Purists who think that country songs shouldn't be sung by people who grew up in the 'burbs, or that French food isn't authentic if it's cooked by some Jersey boy named Vinny, might be saddened to discover that many beloved children's books were written by childless authors. Shockingly, some kiddy scribes aren't even that fond of kids!
6 Kid's Book Authors Who Didn't Pop Out Kids
Although he loved children (some say his admiration bordered on the inappropriate as Mr. Carroll had a penchant for photographing naked little girls) Lewis Carroll, the author of "Alice's Adventures in Wonderland" and "Through the Looking Glass" never had children of his own and remained a bachelor his entire life. It's been speculated that his only true love was Alice Liddell, the girl who inspired the Alice series.
Raised by a governess who kept her isolated from other children and refused to let her play with dolls, the author of "The Tale of Peter Rabbit" and 23 other children's books had a difficult childhood. Later in life, she had difficultly interacting with children, preferring the company of her many pets, which included, not surprisingly, a few rabbits.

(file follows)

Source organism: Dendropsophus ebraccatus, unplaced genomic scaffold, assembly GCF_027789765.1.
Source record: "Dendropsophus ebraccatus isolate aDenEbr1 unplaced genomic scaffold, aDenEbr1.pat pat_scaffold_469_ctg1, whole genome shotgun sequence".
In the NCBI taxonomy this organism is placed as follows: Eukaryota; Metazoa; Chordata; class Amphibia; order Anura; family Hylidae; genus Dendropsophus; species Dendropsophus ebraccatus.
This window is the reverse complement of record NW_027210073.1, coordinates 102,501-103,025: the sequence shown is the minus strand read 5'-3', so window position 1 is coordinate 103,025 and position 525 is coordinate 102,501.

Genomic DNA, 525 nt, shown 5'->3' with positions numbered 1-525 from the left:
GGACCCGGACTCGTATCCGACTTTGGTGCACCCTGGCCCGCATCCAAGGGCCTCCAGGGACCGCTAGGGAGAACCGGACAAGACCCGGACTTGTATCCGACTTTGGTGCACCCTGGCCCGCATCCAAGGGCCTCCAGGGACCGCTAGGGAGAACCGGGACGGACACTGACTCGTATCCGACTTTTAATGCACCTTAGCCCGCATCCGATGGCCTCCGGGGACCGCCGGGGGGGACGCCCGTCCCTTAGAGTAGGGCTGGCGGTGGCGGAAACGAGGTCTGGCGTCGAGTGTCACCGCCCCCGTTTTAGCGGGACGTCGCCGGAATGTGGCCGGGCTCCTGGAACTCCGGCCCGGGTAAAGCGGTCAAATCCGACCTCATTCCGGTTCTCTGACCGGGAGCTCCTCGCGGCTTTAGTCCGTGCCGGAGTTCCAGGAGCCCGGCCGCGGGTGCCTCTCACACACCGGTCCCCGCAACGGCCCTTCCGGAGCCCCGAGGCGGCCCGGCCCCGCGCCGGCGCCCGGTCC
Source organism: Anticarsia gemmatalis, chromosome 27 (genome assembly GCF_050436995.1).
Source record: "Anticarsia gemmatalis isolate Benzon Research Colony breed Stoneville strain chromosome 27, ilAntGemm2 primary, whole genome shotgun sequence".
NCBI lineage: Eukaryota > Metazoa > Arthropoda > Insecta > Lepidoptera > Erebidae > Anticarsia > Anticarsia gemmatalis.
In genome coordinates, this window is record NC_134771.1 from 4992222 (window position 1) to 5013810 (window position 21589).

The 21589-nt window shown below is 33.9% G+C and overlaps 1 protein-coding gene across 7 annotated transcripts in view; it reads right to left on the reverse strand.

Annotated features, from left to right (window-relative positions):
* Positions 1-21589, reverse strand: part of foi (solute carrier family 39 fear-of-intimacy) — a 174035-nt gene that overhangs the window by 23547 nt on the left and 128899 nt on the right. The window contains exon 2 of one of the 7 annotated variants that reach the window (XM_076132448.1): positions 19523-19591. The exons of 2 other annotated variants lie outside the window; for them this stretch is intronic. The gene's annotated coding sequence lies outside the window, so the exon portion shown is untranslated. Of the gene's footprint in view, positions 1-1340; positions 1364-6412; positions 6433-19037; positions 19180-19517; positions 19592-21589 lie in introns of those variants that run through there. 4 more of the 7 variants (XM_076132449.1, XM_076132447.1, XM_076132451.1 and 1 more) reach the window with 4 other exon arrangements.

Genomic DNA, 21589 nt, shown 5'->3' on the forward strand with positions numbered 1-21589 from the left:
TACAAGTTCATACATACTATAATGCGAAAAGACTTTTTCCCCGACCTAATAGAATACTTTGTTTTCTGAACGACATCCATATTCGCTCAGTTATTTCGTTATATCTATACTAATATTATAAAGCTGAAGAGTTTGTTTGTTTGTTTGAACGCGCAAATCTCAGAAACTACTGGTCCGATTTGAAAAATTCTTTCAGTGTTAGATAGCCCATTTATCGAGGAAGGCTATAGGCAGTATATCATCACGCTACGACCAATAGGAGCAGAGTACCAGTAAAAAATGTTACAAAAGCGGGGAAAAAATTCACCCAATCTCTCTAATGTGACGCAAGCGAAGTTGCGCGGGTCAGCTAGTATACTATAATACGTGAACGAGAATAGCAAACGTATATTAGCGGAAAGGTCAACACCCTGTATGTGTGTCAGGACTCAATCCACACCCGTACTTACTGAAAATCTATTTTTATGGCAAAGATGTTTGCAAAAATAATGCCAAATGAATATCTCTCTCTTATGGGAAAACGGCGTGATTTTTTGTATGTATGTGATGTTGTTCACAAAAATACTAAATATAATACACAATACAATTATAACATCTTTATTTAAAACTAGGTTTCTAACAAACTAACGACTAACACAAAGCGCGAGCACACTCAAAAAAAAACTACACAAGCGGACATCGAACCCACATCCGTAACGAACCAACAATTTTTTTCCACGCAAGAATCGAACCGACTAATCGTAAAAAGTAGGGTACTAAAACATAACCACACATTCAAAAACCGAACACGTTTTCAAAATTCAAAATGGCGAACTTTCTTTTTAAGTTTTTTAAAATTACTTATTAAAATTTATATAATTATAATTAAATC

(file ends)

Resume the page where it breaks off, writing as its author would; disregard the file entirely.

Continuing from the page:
Alcott, the author of "Little Women," had no little women or little men of her own. During her lifetime, she was an abolitionist, a feminist and quite possibly a lesbian. During an interview, she was once asked why she remained a "spinster. "Because I have fallen in love with so many pretty girls and never once the least bit with any man," the childless author said.
4) Theodor Geisel (Dr. Seuss)
Twice married, the quintessential children's author of "The Cat in the Hat" had no children of his own. Despite his whimsical pen name, Geisel was known to be a publicity-shy curmudgeon whose books were often allegories for not so child-friendly topics as genetic cleansing (The Sneetches) and the arms race (The Butter Battle Book).
The author of "Goodnight Moon" must've known something about the way kids operate, because the sleep-inducing book is like taking a dose of Ambien. Brown, however, was not only childless; she also claimed to dislike children. A fellow illustrator once commented, "she only liked children in theory."
6) Maurice Sendak:
The freaky nightmarish fantasy "Where the Wild Things Are" was conceived by a man who has no children of his own. Although he entertained the idea, he is quoted as saying "to fail as a parent is to fail on the highest level."